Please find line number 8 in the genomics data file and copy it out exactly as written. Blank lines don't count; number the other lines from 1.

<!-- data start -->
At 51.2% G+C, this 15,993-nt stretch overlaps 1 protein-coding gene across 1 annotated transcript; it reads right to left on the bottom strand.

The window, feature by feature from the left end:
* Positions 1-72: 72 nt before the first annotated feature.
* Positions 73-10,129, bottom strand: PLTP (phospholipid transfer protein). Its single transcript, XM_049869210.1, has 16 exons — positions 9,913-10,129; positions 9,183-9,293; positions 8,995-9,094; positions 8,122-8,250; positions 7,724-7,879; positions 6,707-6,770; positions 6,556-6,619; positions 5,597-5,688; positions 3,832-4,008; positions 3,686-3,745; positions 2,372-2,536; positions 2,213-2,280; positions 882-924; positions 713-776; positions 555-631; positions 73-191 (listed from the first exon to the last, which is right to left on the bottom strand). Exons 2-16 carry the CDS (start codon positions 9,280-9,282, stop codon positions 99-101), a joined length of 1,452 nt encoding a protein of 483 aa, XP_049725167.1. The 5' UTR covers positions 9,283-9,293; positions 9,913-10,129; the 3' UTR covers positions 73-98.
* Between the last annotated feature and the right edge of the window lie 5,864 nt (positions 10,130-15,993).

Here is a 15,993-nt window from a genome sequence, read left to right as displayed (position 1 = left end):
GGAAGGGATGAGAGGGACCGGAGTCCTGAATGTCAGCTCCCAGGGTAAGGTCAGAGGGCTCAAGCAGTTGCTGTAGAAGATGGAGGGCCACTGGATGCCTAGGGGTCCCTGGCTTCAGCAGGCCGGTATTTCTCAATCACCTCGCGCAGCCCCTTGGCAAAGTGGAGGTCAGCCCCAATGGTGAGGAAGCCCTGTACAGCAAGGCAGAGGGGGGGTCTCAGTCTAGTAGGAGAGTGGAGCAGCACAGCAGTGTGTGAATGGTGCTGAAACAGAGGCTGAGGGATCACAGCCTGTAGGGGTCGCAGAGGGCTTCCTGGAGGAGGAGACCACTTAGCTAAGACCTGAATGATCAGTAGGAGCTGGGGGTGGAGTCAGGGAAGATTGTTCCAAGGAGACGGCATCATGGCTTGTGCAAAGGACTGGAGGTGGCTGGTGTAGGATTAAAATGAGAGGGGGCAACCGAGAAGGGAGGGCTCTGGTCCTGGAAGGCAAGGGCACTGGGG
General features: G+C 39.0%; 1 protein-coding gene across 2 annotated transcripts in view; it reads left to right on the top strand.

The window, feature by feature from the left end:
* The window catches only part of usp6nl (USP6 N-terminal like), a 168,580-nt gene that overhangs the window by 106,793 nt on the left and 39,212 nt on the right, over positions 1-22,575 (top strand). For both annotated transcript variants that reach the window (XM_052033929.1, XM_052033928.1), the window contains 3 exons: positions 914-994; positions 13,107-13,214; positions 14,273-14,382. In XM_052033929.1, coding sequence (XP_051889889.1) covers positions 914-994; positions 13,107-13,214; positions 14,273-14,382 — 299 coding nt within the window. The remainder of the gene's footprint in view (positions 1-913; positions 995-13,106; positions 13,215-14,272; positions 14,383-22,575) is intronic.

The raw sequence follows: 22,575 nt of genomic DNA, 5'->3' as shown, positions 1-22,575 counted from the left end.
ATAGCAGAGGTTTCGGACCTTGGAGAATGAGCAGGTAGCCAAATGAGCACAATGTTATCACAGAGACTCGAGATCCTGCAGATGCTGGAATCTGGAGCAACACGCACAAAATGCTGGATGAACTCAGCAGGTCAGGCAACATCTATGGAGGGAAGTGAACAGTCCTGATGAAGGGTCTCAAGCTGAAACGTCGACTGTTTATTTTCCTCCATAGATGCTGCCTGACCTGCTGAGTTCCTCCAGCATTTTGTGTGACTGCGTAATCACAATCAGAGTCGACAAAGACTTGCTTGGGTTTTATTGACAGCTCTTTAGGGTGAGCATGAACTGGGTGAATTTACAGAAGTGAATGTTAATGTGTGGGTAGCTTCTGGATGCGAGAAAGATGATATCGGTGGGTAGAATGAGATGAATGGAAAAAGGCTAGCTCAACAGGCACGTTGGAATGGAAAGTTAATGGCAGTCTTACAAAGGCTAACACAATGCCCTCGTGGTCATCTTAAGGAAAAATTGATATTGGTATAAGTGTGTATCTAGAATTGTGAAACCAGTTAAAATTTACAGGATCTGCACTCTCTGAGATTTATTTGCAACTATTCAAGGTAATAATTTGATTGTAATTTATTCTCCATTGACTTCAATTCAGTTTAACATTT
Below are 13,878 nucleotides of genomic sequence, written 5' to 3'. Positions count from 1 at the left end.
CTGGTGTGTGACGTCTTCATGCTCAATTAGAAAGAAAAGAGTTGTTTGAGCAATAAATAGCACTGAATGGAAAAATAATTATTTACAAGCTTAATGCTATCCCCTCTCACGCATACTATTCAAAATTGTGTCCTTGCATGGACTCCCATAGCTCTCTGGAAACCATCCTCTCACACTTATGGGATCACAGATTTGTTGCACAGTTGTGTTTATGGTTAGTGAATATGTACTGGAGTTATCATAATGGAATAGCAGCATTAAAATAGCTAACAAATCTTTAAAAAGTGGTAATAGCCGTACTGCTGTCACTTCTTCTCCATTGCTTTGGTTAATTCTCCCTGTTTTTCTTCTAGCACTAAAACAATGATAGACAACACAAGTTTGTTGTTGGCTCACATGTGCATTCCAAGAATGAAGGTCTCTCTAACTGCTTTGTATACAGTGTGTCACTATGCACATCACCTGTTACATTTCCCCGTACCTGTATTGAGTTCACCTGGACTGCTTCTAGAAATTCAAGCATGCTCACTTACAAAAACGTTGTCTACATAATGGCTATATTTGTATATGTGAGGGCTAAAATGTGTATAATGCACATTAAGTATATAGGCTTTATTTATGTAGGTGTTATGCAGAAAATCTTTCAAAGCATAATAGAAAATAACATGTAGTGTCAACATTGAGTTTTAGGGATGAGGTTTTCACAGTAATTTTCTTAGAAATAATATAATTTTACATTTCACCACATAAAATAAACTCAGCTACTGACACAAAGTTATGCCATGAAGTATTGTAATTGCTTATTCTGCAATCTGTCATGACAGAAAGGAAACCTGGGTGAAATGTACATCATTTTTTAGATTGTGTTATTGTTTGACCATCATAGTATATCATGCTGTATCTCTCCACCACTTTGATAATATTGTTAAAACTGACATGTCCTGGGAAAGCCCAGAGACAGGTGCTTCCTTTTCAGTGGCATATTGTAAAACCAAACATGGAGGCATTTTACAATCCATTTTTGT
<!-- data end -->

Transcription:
General features: G+C 39.0%; 1 protein-coding gene across 2 annotated transcripts in view; it reads left to right on the top strand.